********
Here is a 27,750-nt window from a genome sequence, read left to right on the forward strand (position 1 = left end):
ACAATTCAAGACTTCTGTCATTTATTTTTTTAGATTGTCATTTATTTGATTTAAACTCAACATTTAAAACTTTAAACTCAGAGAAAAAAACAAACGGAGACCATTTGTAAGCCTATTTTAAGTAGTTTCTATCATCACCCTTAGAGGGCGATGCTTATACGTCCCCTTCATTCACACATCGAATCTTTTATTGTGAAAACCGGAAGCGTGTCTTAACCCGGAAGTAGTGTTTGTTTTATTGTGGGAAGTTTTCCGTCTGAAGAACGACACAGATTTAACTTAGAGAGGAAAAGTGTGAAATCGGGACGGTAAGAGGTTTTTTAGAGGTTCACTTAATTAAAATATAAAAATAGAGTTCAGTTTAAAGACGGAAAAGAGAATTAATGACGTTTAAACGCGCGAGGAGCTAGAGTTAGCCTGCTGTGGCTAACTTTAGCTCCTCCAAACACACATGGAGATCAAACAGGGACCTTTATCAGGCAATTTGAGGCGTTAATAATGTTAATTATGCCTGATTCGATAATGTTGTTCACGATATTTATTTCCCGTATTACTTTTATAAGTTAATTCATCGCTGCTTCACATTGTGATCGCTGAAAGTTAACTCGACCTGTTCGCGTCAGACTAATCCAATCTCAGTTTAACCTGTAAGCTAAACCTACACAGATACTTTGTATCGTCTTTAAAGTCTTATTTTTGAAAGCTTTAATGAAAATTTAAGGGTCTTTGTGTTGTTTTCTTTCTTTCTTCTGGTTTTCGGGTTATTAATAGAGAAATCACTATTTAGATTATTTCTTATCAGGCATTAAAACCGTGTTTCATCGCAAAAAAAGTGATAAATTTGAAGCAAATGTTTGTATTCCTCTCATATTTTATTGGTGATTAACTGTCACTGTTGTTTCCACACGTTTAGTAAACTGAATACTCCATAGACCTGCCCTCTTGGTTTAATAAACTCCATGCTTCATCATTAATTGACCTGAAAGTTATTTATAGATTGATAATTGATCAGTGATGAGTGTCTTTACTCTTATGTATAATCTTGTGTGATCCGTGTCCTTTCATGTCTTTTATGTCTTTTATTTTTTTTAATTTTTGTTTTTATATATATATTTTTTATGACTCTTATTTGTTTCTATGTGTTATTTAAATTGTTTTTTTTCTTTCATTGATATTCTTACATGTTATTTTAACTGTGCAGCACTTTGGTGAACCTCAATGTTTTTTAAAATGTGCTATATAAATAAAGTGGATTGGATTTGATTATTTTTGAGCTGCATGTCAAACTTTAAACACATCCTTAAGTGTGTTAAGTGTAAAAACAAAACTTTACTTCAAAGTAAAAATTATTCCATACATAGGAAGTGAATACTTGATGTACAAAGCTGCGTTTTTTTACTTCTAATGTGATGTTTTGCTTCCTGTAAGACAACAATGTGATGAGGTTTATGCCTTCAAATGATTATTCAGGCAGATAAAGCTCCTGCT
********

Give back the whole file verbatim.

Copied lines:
Here is a 27,750-nt window from a genome sequence, read left to right on the forward strand (position 1 = left end):
ACAATTCAAGACTTCTGTCATTTATTTTTTTAGATTGTCATTTATTTGATTTAAACTCAACATTTAAAACTTTAAACTCAGAGAAAAAAACAAACGGAGACCATTTGTAAGCCTATTTTAAGTAGTTTCTATCATCACCCTTAGAGGGCGATGCTTATACGTCCCCTTCATTCACACATCGAATCTTTTATTGTGAAAACCGGAAGCGTGTCTTAACCCGGAAGTAGTGTTTGTTTTATTGTGGGAAGTTTTCCGTCTGAAGAACGACACAGATTTAACTTAGAGAGGAAAAGTGTGAAATCGGGACGGTAAGAGGTTTTTTAGAGGTTCACTTAATTAAAATATAAAAATAGAGTTCAGTTTAAAGACGGAAAAGAGAATTAATGACGTTTAAACGCGCGAGGAGCTAGAGTTAGCCTGCTGTGGCTAACTTTAGCTCCTCCAAACACACATGGAGATCAAACAGGGACCTTTATCAGGCAATTTGAGGCGTTAATAATGTTAATTATGCCTGATTCGATAATGTTGTTCACGATATTTATTTCCCGTATTACTTTTATAAGTTAATTCATCGCTGCTTCACATTGTGATCGCTGAAAGTTAACTCGACCTGTTCGCGTCAGACTAATCCAATCTCAGTTTAACCTGTAAGCTAAACCTACACAGATACTTTGTATCGTCTTTAAAGTCTTATTTTTGAAAGCTTTAATGAAAATTTAAGGGTCTTTGTGTTGTTTTCTTTCTTTCTTCTGGTTTTCGGGTTATTAATAGAGAAATCACTATTTAGATTATTTCTTATCAGGCATTAAAACCGTGTTTCATCGCAAAAAAAGTGATAAATTTGAAGCAAATGTTTGTATTCCTCTCATATTTTATTGGTGATTAACTGTCACTGTTGTTTCCACACGTTTAGTAAACTGAATACTCCATAGACCTGCCCTCTTGGTTTAATAAACTCCATGCTTCATCATTAATTGACCTGAAAGTTATTTATAGATTGATAATTGATCAGTGATGAGTGTCTTTACTCTTATGTATAATCTTGTGTGATCCGTGTCCTTTCATGTCTTTTATGTCTTTTATTTTTTTTAATTTTTGTTTTTATATATATATTTTTTATGACTCTTATTTGTTTCTATGTGTTATTTAAATTGTTTTTTTTCTTTCATTGATATTCTTACATGTTATTTTAACTGTGCAGCACTTTGGTGAACCTCAATGTTTTTTAAAATGTGCTATATAAATAAAGTGGATTGGATTTGATTATTTTTGAGCTGCATGTCAAACTTTAAACACATCCTTAAGTGTGTTAAGTGTAAAAACAAAACTTTACTTCAAAGTAAAAATTATTCCATACATAGGAAGTGAATACTTGATGTACAAAGCTGCGTTTTTTTACTTCTAATGTGATGTTTTGCTTCCTGTAAGACAACAATGTGATGAGGTTTATGCCTTCAAATGATTATTCAGGCAGATAAAGCTCCTGCT